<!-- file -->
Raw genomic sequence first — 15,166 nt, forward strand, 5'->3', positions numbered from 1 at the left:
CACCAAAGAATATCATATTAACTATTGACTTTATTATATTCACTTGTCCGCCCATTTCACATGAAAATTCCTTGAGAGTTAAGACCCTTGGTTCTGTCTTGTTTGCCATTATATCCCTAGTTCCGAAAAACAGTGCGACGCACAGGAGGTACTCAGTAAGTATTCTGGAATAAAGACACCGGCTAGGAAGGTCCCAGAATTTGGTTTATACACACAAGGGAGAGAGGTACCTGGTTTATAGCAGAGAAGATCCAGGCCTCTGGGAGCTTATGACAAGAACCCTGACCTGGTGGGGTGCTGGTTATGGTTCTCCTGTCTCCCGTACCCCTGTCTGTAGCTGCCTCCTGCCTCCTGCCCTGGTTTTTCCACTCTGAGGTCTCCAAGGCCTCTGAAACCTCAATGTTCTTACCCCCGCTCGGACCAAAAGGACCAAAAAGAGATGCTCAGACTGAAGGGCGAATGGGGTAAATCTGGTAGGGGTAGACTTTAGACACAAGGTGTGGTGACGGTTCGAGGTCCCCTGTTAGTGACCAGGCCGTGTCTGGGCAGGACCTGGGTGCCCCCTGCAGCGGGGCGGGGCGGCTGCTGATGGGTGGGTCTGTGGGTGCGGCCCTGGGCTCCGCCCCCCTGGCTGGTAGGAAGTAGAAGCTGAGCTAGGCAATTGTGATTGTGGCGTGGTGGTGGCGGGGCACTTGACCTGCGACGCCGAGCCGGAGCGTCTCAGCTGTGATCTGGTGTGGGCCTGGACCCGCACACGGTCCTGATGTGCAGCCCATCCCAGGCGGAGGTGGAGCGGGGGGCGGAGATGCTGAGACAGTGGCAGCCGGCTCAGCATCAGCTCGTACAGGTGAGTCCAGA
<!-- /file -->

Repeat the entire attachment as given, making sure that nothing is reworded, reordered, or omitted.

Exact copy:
Raw genomic sequence first — 15,166 nt, forward strand, 5'->3', positions numbered from 1 at the left:
CACCAAAGAATATCATATTAACTATTGACTTTATTATATTCACTTGTCCGCCCATTTCACATGAAAATTCCTTGAGAGTTAAGACCCTTGGTTCTGTCTTGTTTGCCATTATATCCCTAGTTCCGAAAAACAGTGCGACGCACAGGAGGTACTCAGTAAGTATTCTGGAATAAAGACACCGGCTAGGAAGGTCCCAGAATTTGGTTTATACACACAAGGGAGAGAGGTACCTGGTTTATAGCAGAGAAGATCCAGGCCTCTGGGAGCTTATGACAAGAACCCTGACCTGGTGGGGTGCTGGTTATGGTTCTCCTGTCTCCCGTACCCCTGTCTGTAGCTGCCTCCTGCCTCCTGCCCTGGTTTTTCCACTCTGAGGTCTCCAAGGCCTCTGAAACCTCAATGTTCTTACCCCCGCTCGGACCAAAAGGACCAAAAAGAGATGCTCAGACTGAAGGGCGAATGGGGTAAATCTGGTAGGGGTAGACTTTAGACACAAGGTGTGGTGACGGTTCGAGGTCCCCTGTTAGTGACCAGGCCGTGTCTGGGCAGGACCTGGGTGCCCCCTGCAGCGGGGCGGGGCGGCTGCTGATGGGTGGGTCTGTGGGTGCGGCCCTGGGCTCCGCCCCCCTGGCTGGTAGGAAGTAGAAGCTGAGCTAGGCAATTGTGATTGTGGCGTGGTGGTGGCGGGGCACTTGACCTGCGACGCCGAGCCGGAGCGTCTCAGCTGTGATCTGGTGTGGGCCTGGACCCGCACACGGTCCTGATGTGCAGCCCATCCCAGGCGGAGGTGGAGCGGGGGGCGGAGATGCTGAGACAGTGGCAGCCGGCTCAGCATCAGCTCGTACAGGTGAGTCCAGA